There is no Ebola “crisis” in New York City

Let’s start with a prediction– not one additional American will contract Ebola because NYC doctor Craig Spencer has.  We are talking about a single person who has taken all the proper steps (he knows exactly what to do, he was working for Doctors without Borders in Africa) to prevent spreading infection.  Furthermore, whatever systemic mistakes led to the two nurse infections in Dallas, will likely be learned from.  Also, those two Dallas nurses are both on the road to recovery and it is now quite unlikely they have infected anyone else.  A single person with a not very communicable disease (it’s just not when proper precautions are taken) is not a crisis just because it is in New York City.  Now, Liberia, there’s a crisis for you (though I understand that in Liberia you are still far more likely to die from many more prosaic diseases).  I get that this is a big story, but I just hate the freak out.  I swear, it’s human nature at it’s worst.

As always, some nice perspective from Jon Cohn:

Spencer spent time with his fiancée and two friends. And on Wednesday, despite feeling a little sluggish, he went bowling in Brooklyn, using the subway to get there and an Uber car to get back. The next day he started running a feverof 103 degrees.

Those details, as much as the diagnosis itself, were getting tons of attention on Thursday night. This morning, New Yorkers are busy retracing their steps, wondering if they were on the number one, the A, or the Lthe three subway lines Spencer apparently took. That’s understandable. Ebola is a scary, frequently lethal disease.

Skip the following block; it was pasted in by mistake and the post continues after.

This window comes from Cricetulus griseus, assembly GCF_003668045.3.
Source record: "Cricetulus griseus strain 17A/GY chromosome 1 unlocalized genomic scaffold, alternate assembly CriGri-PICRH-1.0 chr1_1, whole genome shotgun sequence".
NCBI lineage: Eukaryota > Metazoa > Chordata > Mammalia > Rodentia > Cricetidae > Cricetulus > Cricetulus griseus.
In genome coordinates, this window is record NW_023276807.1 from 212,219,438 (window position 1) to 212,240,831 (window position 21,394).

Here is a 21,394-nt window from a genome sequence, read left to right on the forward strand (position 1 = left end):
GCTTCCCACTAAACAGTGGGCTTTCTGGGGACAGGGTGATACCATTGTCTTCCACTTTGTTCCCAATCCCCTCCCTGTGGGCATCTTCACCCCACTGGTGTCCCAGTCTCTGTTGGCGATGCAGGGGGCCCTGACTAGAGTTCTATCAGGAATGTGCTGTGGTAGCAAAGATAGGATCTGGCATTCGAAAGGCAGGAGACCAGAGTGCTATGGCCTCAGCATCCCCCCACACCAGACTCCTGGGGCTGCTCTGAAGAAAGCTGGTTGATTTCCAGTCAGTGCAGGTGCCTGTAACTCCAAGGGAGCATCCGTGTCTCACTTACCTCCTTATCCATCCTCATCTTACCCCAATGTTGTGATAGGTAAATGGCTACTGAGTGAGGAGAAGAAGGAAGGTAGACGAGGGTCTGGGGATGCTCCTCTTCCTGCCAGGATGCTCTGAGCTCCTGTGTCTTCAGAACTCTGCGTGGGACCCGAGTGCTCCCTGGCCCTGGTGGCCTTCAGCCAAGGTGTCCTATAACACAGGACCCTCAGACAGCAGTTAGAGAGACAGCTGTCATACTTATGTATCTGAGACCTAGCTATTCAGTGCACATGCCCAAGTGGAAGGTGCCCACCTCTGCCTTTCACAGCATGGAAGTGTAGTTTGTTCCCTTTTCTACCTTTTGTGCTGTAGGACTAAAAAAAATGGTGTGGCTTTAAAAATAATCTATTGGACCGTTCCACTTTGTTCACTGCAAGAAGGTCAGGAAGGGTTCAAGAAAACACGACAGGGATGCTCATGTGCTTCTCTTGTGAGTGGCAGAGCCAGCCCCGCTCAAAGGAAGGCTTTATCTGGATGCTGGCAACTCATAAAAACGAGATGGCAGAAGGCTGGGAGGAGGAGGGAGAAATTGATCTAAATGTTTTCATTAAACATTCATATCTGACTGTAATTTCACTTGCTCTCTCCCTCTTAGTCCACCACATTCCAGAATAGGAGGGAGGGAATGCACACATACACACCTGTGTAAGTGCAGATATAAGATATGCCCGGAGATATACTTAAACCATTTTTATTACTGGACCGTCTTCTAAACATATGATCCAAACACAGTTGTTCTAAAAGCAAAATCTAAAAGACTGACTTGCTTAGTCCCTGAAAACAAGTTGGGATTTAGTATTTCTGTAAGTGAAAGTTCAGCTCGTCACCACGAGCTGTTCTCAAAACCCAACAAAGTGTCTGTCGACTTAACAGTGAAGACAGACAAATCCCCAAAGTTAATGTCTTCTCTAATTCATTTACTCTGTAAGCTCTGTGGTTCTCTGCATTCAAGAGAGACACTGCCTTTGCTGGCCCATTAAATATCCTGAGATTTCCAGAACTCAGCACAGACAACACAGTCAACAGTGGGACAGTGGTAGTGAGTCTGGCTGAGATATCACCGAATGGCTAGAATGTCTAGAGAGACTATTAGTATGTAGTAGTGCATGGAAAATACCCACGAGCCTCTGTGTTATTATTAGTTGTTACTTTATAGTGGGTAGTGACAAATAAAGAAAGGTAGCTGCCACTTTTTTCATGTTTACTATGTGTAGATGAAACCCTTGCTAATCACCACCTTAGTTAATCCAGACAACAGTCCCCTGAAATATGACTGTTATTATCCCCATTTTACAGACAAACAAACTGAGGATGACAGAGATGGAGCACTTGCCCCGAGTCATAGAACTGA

But you can only get it one wayby coming into contact with bodily fluids from somebody who is showing symptoms like fever, vomiting, or diarrhea. New York City officials said that Spencer did not have such symptoms when he was out and about on Wednesday. That’s why the public health experts I consulted on Thursday were convinced that his travels posed little, if any, danger to the broader public. “Minimal to no risk” is the phrase one used. [emphasis mine]

Oh, I’ll also mention that the tremendous and selfless work of Doctors without Borders (or Médecins Sans Frontières as they are properly called) is why I donate to them automatically out of every single paycheck.  

The missing crosstab

So, the latest from Gallup on the death penalty:

WASHINGTON, D.C. — Americans who favor the death penalty most often cite “an eye for an eye” as the reason they hold their position, with 35% mentioning it. “Save taxpayers money” and “they deserve it” tie as the second-most-popular reasons Americans volunteer in this open-ended measure, at 14% each.

And the cross-tab I so want to see?  What portion of these 35% are avowed Christians.  I suspect a solid majority.  Might as well ignore the words of a fellow named Jesus:

38 “You have heard that it was said, ‘Eye for eye, and tooth for tooth.’[a] 39 But I tell you, do not resist an evil person. If anyone slaps you on the right cheek, turn to them the other cheek also. 40 And if anyone wants to sue you and take your shirt, hand over your coat as well. 41 If anyone forces you to go one mile, go with them two miles. 42 Give to the one who asks you, and do not turn away from the one who wants to borrow from you.

 

Young women shouldn’t vote!

In case you missed this, today in Fox News:

Fox News is discouraging young people from voting again, but this time the target is more specific: young women.